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Katy Brand as Beyonce gets through to the Let's Dance for Sport Relief final
Vivekananda Speech At chicago in Sept 11, 1893
Martin Luther King's Speech: 'I Have a Dream' - The Full Text <br/><a href="http://abcnews.go.com/us">ABC US News</a> | <a href="http://abcnews.go.com/business">ABC Business News</a> Copy The Rev. Martin Luther King Jr.'s 'I Have a Dream' speech is among the most acclaimed in U.S. history, and the 50th anniversary this week of the March on Washington where he delivered it highlights the speech's staying power. His soaring close "to let freedom ring" still resonates today and inspires those who are moved by his dream. Martin Luther King's Speech: 'I Have a Dream' - The Full Text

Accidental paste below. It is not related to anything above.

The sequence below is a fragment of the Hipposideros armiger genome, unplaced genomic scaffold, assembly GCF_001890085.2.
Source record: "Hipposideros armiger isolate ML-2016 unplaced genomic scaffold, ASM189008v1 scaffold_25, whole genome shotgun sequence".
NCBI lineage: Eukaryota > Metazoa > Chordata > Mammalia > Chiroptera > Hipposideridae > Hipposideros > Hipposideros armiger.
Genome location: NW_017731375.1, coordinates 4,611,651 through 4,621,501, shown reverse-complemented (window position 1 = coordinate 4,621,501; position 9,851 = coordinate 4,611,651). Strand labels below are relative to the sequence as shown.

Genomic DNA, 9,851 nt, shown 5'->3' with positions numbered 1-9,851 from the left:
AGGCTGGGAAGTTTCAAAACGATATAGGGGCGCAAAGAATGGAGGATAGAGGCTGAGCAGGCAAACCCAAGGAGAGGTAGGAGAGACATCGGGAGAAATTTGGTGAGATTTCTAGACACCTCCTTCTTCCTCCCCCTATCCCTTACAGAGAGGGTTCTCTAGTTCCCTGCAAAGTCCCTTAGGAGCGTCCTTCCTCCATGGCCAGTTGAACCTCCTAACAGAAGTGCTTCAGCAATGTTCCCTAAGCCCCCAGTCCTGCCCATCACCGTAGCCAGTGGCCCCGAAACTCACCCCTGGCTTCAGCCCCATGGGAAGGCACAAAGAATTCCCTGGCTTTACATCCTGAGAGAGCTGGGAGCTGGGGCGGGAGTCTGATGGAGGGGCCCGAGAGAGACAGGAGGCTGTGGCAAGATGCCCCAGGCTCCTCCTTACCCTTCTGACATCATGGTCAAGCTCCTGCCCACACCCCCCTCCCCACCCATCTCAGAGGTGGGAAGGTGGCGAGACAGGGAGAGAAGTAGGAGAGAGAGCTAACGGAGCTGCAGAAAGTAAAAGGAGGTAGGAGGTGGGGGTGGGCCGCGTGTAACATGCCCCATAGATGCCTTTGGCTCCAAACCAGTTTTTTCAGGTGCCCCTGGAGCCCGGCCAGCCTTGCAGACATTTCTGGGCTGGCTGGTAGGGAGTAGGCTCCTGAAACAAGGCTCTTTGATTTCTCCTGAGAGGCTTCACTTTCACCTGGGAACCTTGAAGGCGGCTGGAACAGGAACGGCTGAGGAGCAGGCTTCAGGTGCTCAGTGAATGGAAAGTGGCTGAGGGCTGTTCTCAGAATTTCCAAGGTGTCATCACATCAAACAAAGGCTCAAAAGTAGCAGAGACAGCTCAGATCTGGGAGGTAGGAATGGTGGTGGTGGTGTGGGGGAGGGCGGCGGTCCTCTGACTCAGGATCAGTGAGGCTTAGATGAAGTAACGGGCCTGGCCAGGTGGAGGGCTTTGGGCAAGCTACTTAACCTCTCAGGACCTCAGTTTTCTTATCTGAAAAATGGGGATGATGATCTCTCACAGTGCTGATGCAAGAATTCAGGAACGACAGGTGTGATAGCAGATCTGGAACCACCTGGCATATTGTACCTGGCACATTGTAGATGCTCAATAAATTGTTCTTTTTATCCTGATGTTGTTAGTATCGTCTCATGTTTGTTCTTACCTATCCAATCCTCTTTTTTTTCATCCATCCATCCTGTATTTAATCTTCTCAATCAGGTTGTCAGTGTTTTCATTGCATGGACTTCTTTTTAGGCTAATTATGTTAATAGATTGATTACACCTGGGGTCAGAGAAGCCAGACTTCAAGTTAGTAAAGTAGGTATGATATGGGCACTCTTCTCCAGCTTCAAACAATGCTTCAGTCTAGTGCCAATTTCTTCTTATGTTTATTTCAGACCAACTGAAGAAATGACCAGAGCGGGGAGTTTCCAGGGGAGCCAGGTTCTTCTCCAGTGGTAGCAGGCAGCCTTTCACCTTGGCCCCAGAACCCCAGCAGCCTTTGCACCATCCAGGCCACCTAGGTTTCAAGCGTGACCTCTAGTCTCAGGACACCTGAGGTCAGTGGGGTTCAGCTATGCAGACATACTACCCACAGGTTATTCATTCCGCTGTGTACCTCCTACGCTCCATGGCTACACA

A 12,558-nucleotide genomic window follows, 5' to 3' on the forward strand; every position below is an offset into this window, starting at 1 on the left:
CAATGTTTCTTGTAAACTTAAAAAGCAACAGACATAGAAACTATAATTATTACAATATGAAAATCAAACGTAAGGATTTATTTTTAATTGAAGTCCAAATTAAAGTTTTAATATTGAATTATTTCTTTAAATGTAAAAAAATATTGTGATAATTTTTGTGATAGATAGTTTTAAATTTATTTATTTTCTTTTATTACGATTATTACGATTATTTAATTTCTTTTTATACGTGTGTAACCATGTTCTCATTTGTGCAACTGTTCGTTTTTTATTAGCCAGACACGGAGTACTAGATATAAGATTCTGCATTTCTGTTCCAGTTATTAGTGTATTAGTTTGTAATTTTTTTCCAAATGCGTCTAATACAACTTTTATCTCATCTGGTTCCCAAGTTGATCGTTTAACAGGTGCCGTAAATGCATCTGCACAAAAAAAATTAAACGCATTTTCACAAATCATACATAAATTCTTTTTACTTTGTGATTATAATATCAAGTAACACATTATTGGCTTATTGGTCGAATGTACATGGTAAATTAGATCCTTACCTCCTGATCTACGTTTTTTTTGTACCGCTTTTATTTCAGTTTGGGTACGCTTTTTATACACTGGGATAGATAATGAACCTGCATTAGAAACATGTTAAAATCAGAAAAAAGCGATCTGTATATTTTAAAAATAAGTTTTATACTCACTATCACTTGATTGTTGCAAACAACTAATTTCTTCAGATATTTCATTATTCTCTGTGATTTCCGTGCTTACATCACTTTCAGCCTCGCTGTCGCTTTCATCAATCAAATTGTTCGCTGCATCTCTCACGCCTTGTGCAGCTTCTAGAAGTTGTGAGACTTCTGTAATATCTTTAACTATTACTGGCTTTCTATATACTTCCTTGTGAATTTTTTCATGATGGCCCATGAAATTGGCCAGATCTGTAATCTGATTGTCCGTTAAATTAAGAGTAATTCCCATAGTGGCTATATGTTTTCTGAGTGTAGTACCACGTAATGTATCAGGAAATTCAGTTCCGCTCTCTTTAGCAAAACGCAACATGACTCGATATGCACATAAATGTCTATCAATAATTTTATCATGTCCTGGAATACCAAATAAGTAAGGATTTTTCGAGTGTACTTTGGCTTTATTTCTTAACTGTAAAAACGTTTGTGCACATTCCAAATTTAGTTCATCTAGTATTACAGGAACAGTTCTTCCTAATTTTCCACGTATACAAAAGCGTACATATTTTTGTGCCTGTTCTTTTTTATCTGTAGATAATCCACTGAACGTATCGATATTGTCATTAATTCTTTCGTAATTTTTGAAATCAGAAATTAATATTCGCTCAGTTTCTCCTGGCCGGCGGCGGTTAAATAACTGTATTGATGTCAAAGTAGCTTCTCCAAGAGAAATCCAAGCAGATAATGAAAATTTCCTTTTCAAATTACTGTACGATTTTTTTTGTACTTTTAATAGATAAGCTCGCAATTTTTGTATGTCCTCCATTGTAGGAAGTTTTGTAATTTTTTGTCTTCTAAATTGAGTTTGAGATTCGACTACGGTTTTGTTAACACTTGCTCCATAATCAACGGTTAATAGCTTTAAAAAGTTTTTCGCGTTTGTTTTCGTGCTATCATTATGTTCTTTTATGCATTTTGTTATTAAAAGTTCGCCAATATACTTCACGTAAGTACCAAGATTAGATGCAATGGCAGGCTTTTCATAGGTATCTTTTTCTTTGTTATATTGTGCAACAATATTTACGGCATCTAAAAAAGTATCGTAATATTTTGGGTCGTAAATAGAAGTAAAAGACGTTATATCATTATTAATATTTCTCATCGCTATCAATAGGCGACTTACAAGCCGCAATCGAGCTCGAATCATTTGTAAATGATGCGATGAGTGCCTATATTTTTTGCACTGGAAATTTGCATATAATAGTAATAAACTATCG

Martin Luther King, Jr. I Have a Dream delivered 28 August 1963, at the Lincoln Memorial, Washington D.C. Video Purchase Off-Site audio mp3 of Address [AUTHENTICITY CERTIFIED: Text version below transcribed directly from audio. (2)] Martin Luther King, Jr. - I Have a Dream Martin Luther King, Jr. - I Have a Dream
Trolley problem The trolley problem is a thought experiment in ethics, first introduced by Philippa Foot in 1967, but also extensively analysed by Judith Jarvis Thomson,[2][3] Peter Unger,[4] and Frances Kamm as recently as 1996.[5] Outside of the domain of traditional philosophical discussion, the trolley problem has been a significant feature in the fields of cognitive science and, more recently, of neuroethics. It has also been a topic on various TV shows dealing with human psychology.[citation needed] Trolley problem